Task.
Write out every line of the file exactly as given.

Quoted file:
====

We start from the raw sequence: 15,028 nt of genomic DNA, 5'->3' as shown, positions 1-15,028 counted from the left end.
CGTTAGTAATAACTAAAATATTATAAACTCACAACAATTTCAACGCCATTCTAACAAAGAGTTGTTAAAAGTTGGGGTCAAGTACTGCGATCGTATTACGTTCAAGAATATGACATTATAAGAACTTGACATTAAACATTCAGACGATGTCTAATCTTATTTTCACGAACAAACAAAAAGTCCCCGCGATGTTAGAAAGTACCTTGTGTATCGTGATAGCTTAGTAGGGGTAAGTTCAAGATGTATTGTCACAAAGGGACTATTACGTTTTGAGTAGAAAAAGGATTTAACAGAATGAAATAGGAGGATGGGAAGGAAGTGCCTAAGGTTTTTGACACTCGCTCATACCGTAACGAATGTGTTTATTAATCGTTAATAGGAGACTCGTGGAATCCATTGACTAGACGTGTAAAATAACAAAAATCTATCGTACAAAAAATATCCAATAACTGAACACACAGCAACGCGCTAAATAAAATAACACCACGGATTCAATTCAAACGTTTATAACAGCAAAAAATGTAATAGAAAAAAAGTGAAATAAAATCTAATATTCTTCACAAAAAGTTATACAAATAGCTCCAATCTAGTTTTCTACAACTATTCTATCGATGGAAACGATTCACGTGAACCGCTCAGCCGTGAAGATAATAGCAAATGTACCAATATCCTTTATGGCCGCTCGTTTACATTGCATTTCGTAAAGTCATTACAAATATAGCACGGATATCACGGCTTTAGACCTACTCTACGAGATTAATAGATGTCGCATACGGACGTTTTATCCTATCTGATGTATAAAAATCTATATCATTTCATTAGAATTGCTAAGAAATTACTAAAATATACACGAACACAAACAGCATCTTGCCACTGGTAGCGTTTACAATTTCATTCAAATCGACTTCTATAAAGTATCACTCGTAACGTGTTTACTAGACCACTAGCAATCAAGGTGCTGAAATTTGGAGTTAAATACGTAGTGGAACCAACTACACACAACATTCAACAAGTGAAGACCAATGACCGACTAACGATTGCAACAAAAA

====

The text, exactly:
We start from the raw sequence: 15,028 nt of genomic DNA, 5'->3' as shown, positions 1-15,028 counted from the left end.
CGTTAGTAATAACTAAAATATTATAAACTCACAACAATTTCAACGCCATTCTAACAAAGAGTTGTTAAAAGTTGGGGTCAAGTACTGCGATCGTATTACGTTCAAGAATATGACATTATAAGAACTTGACATTAAACATTCAGACGATGTCTAATCTTATTTTCACGAACAAACAAAAAGTCCCCGCGATGTTAGAAAGTACCTTGTGTATCGTGATAGCTTAGTAGGGGTAAGTTCAAGATGTATTGTCACAAAGGGACTATTACGTTTTGAGTAGAAAAAGGATTTAACAGAATGAAATAGGAGGATGGGAAGGAAGTGCCTAAGGTTTTTGACACTCGCTCATACCGTAACGAATGTGTTTATTAATCGTTAATAGGAGACTCGTGGAATCCATTGACTAGACGTGTAAAATAACAAAAATCTATCGTACAAAAAATATCCAATAACTGAACACACAGCAACGCGCTAAATAAAATAACACCACGGATTCAATTCAAACGTTTATAACAGCAAAAAATGTAATAGAAAAAAAGTGAAATAAAATCTAATATTCTTCACAAAAAGTTATACAAATAGCTCCAATCTAGTTTTCTACAACTATTCTATCGATGGAAACGATTCACGTGAACCGCTCAGCCGTGAAGATAATAGCAAATGTACCAATATCCTTTATGGCCGCTCGTTTACATTGCATTTCGTAAAGTCATTACAAATATAGCACGGATATCACGGCTTTAGACCTACTCTACGAGATTAATAGATGTCGCATACGGACGTTTTATCCTATCTGATGTATAAAAATCTATATCATTTCATTAGAATTGCTAAGAAATTACTAAAATATACACGAACACAAACAGCATCTTGCCACTGGTAGCGTTTACAATTTCATTCAAATCGACTTCTATAAAGTATCACTCGTAACGTGTTTACTAGACCACTAGCAATCAAGGTGCTGAAATTTGGAGTTAAATACGTAGTGGAACCAACTACACACAACATTCAACAAGTGAAGACCAATGACCGACTAACGATTGCAACAAAAA